It was tempting to title this column “I want my MTV” or some variant thereof. But the truth is, I don't want any MTV or MTV2 or even MTV Espanol. I do, however, want to watch what I want, when I want. And, when I don't get those two things, I get mad.
The long-term dispute between Viacom and DISH Network came to a crisis at the beginning of March. Both sides claimed that the other was dealing too hard for what it needed. It seemed that Viacom was pressing to do better financially by re-broadcasting 16 local-market CBS affiliates, and that it wanted to push some rather drab Viacom channels into the limelight.
DISH Network, on the other hand, increasingly has less channel space to offer. And the quality of some of its DTV output is questionable. DISH Network also has an overriding need to be able to pitch itself against DirecTV as the most affordable satellite network.
So, in the first week of March, the worst happened: Viewers were held hostage by both sides in the clash. Viacom channels started scrolling messages across the screen urging DISH viewers to encourage DISH to negotiate. After a while, DISH started to blank out the scrolling as quickly as it could. At the stroke of midnight PST, Monday March 8, the battle became a war. DISH Network pulled the plug on Viacom's Comedy Central, the three brands of MTV, Nickelodeon, Noggin, GAS, VH1, VH1 Classic, BET, CBS HD, and Viacom's 16 local CBS feeds.
The next morning, the vitriol was strong. Charlie Ergen accused Viacom of “holding the public airways hostage.” MTV's president voiced that DISH Network's attempts to “paint itself as the victim” were laughable. I agree. The viewers were the victms. What was DISH Network thinking?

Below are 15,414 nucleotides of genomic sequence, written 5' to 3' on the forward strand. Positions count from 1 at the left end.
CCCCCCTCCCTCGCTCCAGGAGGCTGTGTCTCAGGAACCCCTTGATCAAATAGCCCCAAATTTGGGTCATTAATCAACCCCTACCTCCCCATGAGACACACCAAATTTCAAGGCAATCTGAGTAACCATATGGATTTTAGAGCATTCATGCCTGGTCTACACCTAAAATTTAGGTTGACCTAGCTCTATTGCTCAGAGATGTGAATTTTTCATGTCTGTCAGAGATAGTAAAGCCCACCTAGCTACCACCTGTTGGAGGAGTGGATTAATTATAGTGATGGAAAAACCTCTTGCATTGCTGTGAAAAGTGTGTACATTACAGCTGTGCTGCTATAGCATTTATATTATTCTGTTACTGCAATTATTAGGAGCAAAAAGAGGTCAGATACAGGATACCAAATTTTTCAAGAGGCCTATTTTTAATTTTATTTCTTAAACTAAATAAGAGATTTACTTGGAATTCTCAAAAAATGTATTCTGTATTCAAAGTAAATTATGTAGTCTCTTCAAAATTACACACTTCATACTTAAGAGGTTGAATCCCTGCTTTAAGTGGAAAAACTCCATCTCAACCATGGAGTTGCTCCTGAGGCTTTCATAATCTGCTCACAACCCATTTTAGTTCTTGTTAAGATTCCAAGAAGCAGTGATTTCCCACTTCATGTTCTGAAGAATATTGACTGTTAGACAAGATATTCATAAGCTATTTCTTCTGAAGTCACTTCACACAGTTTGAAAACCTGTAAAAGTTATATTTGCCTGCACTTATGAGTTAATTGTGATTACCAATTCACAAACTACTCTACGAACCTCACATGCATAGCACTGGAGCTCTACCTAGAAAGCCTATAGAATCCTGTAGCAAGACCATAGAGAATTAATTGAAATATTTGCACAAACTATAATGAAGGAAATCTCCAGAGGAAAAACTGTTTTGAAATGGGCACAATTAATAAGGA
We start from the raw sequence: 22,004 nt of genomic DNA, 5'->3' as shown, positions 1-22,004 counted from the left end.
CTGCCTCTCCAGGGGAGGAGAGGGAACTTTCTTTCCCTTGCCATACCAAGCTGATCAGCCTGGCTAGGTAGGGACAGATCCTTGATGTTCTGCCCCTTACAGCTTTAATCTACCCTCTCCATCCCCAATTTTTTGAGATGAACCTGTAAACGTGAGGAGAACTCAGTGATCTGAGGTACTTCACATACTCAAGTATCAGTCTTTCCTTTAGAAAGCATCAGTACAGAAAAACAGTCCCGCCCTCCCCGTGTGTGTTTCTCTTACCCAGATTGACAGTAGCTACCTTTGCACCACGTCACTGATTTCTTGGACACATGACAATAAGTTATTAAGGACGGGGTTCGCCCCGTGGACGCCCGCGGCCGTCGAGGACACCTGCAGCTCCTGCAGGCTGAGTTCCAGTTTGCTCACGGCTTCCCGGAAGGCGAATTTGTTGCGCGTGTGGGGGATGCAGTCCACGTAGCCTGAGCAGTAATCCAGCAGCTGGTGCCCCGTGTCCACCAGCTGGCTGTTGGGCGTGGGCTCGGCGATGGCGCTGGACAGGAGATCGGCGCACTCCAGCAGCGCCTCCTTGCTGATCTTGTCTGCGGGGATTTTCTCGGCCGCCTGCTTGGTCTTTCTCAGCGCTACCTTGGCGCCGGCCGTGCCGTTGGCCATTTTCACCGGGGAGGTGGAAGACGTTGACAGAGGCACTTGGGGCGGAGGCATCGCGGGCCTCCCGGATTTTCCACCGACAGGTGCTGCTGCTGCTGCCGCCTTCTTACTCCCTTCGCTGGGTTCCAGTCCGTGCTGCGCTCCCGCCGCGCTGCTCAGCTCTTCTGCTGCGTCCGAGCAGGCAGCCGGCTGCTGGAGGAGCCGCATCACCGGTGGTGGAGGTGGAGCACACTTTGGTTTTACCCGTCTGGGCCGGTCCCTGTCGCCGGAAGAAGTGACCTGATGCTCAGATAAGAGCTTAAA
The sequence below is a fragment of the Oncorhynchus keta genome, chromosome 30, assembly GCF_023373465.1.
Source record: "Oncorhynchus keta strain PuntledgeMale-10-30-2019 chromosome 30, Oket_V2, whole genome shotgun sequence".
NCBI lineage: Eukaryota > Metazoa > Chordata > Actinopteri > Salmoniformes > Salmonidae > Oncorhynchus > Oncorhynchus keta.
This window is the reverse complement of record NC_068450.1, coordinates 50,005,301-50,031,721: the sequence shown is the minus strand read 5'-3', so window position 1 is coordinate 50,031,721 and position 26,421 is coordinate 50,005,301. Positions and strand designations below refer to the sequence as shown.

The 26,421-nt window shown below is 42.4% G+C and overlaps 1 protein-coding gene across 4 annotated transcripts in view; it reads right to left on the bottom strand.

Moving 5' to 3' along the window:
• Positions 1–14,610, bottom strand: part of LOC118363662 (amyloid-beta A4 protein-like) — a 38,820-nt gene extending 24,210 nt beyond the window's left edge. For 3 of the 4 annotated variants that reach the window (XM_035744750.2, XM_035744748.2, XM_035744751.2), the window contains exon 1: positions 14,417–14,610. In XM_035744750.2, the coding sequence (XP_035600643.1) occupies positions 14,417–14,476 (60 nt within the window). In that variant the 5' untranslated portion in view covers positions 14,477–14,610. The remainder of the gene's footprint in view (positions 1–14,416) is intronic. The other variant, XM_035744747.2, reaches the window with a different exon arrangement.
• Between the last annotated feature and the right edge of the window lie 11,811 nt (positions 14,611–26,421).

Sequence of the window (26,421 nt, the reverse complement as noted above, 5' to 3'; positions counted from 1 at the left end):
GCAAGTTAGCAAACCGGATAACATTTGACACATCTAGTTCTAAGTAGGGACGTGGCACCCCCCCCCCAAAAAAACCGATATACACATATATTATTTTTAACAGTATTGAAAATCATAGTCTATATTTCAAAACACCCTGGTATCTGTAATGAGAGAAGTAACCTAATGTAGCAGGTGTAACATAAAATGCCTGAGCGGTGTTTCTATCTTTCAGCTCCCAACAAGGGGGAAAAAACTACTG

Then Viacom rammed the point home in a public statement, saying Dish “refused to entertain a reasonable proposal or to negotiate in earnest.” The company added the ultimate in insults with, “Fortunately consumers have a choice … [they] can easily switch to one of these reputable operators. We urge them to do so.” The statement is ugly, implying that Viacom did not recognize DISH as reputable. But it also showed that it understood that the important thing was content. Ever heard that here before?
DISH Network was clearly on the weaker side of this argument because it was denying content to its customers — customers to whom it had agreed to deliver that content. On that March 9 morning, DISH's phone lines were totally overwhelmed. I don't know how many other DISH customers considered a switch, but I certainly did. I looked again at the more expensive DirecTV, which still emphasizes sports too much for my family's tastes, and I took a really close look at VOOM. VOOM offers over 30 channels, with HDTV content and a bunch of cable channels. But it's not cheap to get in. There are no special deals on equipment, and the monthly cost isn't cheap either. But there are epiphanic moments in life when you say to yourself, “Now is the time …”
So I almost signed up for VOOM and almost bought an expensive HD-ready monitor. But one small matter stood in my way: VOOM does not carry BBCAmerica. That is a total deal-breaker for my family.
Luckily, the war ended on the morning of March 11. When they struck the deal, both sides were the epitome of sweetness with one another, with DISH saying, “We understand this has been a difficult few days for our customers, and we thank them all for the encouragement they have given us throughout.” I don't know where they imagine that encouragement came from but, hey, I guess they had to say it. Viacom's president and CCO Mel Karmazin came over all nice about DISH after apologizing for the disruption.
The effect of the multi-year agreement is that DISH restored the cut channels, added three more Viacom channels (SpikeTV, CMT and TV Land) and will add a fourth one, Nicktoons, when it is finally invented. No one talked about how much this cost DISH Network.
Lessons? Don't hang out your dirty laundry. And don't play with consumers' content; they will revolt. My days as a subscriber with DISH Network are numbered. When VOOM adds BBCAmerica, I'm off.
Paul McGoldrick is an industry consultant based on the West Coast.
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